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REDUCED PRESSURE PRINCIPLE BACKFLOW DEVICE

The reduced pressure principle back-flow prevention device (RP) uses check valves to prevent water from flowing backwards through the pipes.  A check valve is a disc or flap that can be pushed open when water flows in the normal direction, allowing water to flow through the pipe.  But the check valve is loaded with a spring and closes when water attempts to flow in the opposite direction through the pipe.

The RP is very similar to a double check valve assembly.  The RP has shut-off valves on either end of the assembly and two spring-loaded check valves in the middle like the double check valve assembly.  In addition, the RP contains a hydraulically operating, spring-loaded pressure differential relief valve between the two check valves.  This addition makes the RP suitable for cross-connection control when the back-flow could create a danger to public health.

The pressure differential relief valve is a a valve which opens and closes in response to differences in pressure on either side of the valve.  There are two pipes leading to the relief valve.  If the water pressure is equal in both pipes, then the valve remains closed. However, if the water pressure is greater in one pipe than in the other, the relief valve opens and allows water to flow out into an outflow pipe.  This is a way of channeling water away from the cross-connection during high pressure back-flow so that the high pressure does not break through the check valves and allow contaminated water into the potable water system.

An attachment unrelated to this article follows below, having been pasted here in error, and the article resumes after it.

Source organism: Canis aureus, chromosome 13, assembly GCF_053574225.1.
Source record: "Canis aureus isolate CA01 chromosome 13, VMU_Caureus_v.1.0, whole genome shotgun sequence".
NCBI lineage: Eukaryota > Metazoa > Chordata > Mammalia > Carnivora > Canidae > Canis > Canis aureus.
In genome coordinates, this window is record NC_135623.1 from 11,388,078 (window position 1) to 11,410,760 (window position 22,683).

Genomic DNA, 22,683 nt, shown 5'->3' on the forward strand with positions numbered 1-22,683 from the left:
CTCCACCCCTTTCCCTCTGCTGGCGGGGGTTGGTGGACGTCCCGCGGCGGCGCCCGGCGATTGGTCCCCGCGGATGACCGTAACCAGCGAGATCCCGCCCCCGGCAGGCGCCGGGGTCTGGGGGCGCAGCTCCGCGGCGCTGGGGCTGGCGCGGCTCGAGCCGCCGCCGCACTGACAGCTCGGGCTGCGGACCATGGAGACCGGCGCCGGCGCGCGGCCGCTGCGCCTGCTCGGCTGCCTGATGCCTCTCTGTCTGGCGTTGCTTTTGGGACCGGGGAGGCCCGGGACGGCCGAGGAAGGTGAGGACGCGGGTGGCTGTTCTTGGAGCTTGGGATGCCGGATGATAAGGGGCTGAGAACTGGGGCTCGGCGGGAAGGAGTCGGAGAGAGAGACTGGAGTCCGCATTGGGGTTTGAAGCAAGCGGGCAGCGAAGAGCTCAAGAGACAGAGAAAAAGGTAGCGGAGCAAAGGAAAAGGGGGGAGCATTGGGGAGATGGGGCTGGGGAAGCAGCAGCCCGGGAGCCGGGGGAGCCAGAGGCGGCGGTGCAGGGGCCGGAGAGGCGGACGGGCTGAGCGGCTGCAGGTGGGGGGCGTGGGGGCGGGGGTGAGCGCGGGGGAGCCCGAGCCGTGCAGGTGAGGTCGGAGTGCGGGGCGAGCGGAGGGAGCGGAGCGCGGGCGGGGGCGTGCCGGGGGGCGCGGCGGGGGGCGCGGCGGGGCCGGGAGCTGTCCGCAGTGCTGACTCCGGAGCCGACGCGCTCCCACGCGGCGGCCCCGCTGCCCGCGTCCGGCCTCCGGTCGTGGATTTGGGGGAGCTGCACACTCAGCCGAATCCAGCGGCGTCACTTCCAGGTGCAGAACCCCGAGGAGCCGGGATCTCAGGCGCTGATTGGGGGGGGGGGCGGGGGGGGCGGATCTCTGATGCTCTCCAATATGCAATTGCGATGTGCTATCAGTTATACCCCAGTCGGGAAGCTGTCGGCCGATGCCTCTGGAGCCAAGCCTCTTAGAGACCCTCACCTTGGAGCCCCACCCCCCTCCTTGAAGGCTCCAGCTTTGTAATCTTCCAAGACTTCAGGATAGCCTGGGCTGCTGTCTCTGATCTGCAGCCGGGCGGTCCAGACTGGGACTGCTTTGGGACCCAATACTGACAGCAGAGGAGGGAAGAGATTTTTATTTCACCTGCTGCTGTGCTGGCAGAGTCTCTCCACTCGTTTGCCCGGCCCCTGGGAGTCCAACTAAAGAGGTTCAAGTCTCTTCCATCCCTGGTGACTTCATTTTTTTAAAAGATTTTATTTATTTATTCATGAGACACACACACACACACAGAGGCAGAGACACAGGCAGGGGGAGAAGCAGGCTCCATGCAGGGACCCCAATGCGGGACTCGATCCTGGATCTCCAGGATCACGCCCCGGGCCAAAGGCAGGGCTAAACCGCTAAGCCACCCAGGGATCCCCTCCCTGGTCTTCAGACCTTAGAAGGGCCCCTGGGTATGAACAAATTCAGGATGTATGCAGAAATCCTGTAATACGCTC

When the water flows through the RP in the normal direction, as shown above, water forces the check valves open just as it does in a double check valve assembly.  In addition, some water flows down two small pipes which lead to either side of the pressure differential relief valve. Since pressure is being applied equally to both sides of the valve, the relief valve remains closed.

However, when water flows in the reverse direction through the RP., the check valves close, as shown above.  If the back-flow pressure is great, some water will break through the first check valve and flow toward the second.  Some of this water will also flow toward the relief valve from above.  Since no water is flowing toward the other side of the relief valve, the pressure on the valve will be uneven.  This will force the relief valve to open, allowing water to run out into a backup system.


 

 

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Last modified: Wednesday January 23, 2013.

Questions or problems regarding this web site should be directed to Dan Simler.